These are chaotic times for political scientists, given the chaos that has been created by the Gulf Oil Spill. The job descriptions reside in the political alliance or the neutrality of the political scientist. The tasks, challenges and opportunities are dependent upon whether the political scientist is aligned with the interests of the oil and gas industry, the people, a particular political movement or party or whether the scientist is able to take a position of scientific neutrality, no matter who it is that they report to.
Unless they are independently wealthy, political scientists have to work for one interest or another, and their work will be defined by their position or level within an organization. One employer may give the higher level scientist a free hand to study whatever it is that they think is important. The same employer may assign a lower level scientist to a task that is geared toward proving or supporting only a certain political or corporate point of view.
A political scientist who works for British Petroleum, for example, will be working toward a differing set of goals and scientific outcomes than a political scientist who works for the State of Louisiana, one who is working for a private organization, or one who is working in support of a branch of government. Perhaps the most neutral ones will be working for a university or organization that is far away from the gulf and that has the goal of scientific objectivity over any other consideration.
What, on Earth are these scientists working on? Chaos. There are economic, environmental, medical and social concerns, of course. But there are complexities where one area may impact another, where cause may affect an unrelated field, and where time is being thought of as part of the immediate crisis and part of the permanent disaster at the same time. Political scientists, for example, have to start planning now for internecine legal battles, delayed payment of monetary claims, discoveries of new illness years from now and long term destruction of jobs, habitat and regional normality.
Political scientists who shape, form and enforce the law will be busy for all time. British Petroleum is now notorious for defiance, obstructionism and a serious lack of concern for the people of the Northeast Gulfof Mexico. The news feed will change public opinion as more revelations about the disaster and about the behavior of BP continue to be made public. As a result, the most obvious and obnoxious series of corporate misbehavior in history will be a major component of the work of political scientists, especially the ones who deal with corporate crimes and the resulting calls for fines and sanctions that are not only based on current law, but which will be based on future laws. They will have to survey and gauge the will and opinion of the people, but will also have to gauge the increasingly influential will and power of the corporations as well.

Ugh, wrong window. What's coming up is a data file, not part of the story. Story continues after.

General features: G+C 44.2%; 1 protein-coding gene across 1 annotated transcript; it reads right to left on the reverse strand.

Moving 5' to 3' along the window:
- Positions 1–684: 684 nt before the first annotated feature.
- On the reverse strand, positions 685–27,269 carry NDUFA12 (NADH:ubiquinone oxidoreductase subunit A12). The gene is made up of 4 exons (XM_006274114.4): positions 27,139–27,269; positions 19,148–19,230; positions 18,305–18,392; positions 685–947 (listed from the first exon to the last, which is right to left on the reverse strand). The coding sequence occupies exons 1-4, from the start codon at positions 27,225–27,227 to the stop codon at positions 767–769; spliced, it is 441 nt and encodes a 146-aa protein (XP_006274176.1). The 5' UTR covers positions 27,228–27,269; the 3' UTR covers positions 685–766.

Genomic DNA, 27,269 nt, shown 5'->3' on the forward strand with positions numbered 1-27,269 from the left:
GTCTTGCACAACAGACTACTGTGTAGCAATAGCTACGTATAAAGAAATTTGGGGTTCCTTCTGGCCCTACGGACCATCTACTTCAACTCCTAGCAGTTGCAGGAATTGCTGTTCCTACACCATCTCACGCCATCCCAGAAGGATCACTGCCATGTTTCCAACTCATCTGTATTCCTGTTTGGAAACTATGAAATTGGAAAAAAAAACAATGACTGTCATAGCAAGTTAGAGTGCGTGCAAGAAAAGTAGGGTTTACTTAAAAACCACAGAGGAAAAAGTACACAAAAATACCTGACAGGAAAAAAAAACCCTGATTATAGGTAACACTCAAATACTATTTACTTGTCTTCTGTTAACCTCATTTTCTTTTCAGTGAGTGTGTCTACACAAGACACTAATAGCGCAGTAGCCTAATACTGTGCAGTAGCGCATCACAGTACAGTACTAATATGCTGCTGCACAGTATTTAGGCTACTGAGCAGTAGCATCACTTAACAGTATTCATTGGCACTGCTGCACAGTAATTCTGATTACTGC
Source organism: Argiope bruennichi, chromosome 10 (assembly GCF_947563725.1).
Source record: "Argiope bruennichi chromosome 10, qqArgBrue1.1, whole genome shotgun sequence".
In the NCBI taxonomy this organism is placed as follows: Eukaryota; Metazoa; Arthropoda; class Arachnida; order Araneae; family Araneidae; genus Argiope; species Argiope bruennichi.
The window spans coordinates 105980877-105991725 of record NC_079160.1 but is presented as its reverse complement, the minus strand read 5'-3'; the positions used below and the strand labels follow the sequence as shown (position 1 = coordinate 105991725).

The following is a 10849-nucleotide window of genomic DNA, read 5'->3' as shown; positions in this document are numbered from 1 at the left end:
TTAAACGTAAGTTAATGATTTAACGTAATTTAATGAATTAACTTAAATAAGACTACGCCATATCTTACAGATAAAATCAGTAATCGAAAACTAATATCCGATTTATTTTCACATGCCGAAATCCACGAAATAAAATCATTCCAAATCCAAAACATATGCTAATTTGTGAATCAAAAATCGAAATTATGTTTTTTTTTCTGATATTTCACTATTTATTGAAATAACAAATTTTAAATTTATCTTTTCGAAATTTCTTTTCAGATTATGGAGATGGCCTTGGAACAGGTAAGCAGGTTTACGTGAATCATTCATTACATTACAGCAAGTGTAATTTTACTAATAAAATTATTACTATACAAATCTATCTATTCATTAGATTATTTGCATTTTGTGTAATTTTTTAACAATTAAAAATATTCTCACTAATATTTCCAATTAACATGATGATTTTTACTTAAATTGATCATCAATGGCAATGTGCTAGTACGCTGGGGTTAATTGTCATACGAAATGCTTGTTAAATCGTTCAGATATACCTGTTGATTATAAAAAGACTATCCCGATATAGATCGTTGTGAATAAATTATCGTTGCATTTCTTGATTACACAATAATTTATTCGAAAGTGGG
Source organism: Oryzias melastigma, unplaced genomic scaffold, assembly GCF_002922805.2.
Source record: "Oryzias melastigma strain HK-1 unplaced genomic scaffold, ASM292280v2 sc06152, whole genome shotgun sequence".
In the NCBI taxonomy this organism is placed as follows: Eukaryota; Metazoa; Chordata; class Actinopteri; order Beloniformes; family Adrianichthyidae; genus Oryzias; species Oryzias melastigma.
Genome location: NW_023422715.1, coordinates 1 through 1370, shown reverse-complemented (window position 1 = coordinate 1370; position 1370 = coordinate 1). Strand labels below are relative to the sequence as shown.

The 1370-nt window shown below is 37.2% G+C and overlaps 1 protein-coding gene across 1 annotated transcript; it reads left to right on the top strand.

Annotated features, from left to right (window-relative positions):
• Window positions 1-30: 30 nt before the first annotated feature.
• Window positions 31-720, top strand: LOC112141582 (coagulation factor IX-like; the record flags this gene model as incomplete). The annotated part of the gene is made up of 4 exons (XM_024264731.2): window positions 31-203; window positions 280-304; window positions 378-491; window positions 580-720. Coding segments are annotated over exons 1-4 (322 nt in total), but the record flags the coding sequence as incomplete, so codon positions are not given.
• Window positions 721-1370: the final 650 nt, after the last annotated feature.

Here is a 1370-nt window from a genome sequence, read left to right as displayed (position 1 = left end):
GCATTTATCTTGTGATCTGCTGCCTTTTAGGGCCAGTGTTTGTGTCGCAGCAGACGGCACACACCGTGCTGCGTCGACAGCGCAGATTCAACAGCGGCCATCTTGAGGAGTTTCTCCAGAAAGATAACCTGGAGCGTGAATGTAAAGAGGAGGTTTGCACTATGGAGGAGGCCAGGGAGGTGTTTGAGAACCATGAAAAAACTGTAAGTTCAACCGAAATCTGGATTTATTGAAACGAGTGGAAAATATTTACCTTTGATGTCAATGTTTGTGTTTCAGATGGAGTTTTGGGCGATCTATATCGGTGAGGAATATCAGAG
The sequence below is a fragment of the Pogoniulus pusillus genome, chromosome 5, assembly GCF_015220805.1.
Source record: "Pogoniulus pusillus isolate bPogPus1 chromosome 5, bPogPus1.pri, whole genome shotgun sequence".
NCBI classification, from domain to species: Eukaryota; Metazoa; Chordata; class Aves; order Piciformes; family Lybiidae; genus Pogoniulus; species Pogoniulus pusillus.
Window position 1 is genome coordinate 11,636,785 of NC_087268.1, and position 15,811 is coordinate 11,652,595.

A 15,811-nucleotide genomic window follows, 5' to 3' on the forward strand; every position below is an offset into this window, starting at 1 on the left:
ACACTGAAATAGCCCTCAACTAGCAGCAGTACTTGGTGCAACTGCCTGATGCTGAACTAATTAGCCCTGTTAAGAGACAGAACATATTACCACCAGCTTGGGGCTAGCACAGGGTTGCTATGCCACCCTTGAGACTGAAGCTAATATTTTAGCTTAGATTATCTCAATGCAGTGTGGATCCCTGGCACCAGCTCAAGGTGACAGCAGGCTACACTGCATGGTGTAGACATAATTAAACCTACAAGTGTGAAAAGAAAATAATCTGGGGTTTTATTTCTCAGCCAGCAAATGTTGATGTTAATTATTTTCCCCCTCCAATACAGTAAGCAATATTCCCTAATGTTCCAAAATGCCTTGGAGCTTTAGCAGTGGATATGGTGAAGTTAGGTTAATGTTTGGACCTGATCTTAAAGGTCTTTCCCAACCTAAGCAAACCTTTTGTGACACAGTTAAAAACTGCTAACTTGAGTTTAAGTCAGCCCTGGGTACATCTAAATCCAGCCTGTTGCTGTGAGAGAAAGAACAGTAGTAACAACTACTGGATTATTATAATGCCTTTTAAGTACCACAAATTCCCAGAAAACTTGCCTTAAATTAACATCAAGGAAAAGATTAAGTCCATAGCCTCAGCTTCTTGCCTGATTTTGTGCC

The political scientists who work on developing agencies or modifying agencies will be busy. Depending upon the leadership, the former Minerals Management Service that has been broken up will have to undergo a period of reorganization, cleanup, analysis and prevention of recurring corruption and mismanagement.
The political scientists who work on developing environmental remediation, humanitarian care, medical care, social services support and ongoing environmental disaster programs will have to deal not only with ongoing introductions of oil, but with ongoing onsets of related illness, extended loss of habitat for wildlife and food stocks, and extended periods of unemployment in a vast array of jobs. There will be surprisingly widespread national onsets of very complicated problems that have origins and relationships to the BP oil spill. Everything from budgeting to engaging in legal disputes to recovering claimed money will challenge the best political scientists in every government, private and corporate workforce.
The political scientists who work in the areas of political campaigns, ideology, party politics, marketing and social movements will be kept busy for all time. There are the issues of getting out of dependency on fossil fuels. There are the issues of either coming up with more ways to create political disruption, such as the Birther and Tea Party movements, or of fighting the political craziness as the national mid term elections heat up. The major issues related to the BP oil spill will be the increasing power of the corporations, the perceivedneglect of the public will, and the increasing desire to put gas and oil out of power and business in America and the world. There will also be such bizarre and unresolved issues of foreign corporations behaving like foreign powers on American soil and political image when responding to crises and disasters.
In summary, while these are nowhere near all of the areas where political scientists will be challenged by the repercussions of the BP oil spill, they will be considerations by many people who work in many sub fields and specialties while employed by a variety of firms, non profits, corporations, institutions and agencies.